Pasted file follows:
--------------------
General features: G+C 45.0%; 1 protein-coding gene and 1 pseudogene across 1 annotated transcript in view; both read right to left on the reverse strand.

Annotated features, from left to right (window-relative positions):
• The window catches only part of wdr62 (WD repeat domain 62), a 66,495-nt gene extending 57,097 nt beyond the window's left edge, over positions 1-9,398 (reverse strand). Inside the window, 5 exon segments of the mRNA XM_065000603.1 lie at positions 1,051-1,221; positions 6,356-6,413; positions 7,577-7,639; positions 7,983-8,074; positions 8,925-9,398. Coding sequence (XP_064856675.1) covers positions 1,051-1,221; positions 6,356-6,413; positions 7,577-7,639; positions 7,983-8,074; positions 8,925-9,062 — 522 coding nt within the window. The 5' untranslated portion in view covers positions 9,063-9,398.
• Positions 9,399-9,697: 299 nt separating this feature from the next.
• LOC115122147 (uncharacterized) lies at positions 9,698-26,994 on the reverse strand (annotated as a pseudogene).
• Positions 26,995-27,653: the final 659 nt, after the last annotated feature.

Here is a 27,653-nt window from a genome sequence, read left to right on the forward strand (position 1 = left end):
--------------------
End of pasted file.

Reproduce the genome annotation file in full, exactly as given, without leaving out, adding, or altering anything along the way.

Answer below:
General features: G+C 45.0%; 1 protein-coding gene and 1 pseudogene across 1 annotated transcript in view; both read right to left on the reverse strand.

Annotated features, from left to right (window-relative positions):
• The window catches only part of wdr62 (WD repeat domain 62), a 66,495-nt gene extending 57,097 nt beyond the window's left edge, over positions 1-9,398 (reverse strand). Inside the window, 5 exon segments of the mRNA XM_065000603.1 lie at positions 1,051-1,221; positions 6,356-6,413; positions 7,577-7,639; positions 7,983-8,074; positions 8,925-9,398. Coding sequence (XP_064856675.1) covers positions 1,051-1,221; positions 6,356-6,413; positions 7,577-7,639; positions 7,983-8,074; positions 8,925-9,062 — 522 coding nt within the window. The 5' untranslated portion in view covers positions 9,063-9,398.
• Positions 9,399-9,697: 299 nt separating this feature from the next.
• LOC115122147 (uncharacterized) lies at positions 9,698-26,994 on the reverse strand (annotated as a pseudogene).
• Positions 26,995-27,653: the final 659 nt, after the last annotated feature.

Here is a 27,653-nt window from a genome sequence, read left to right on the forward strand (position 1 = left end):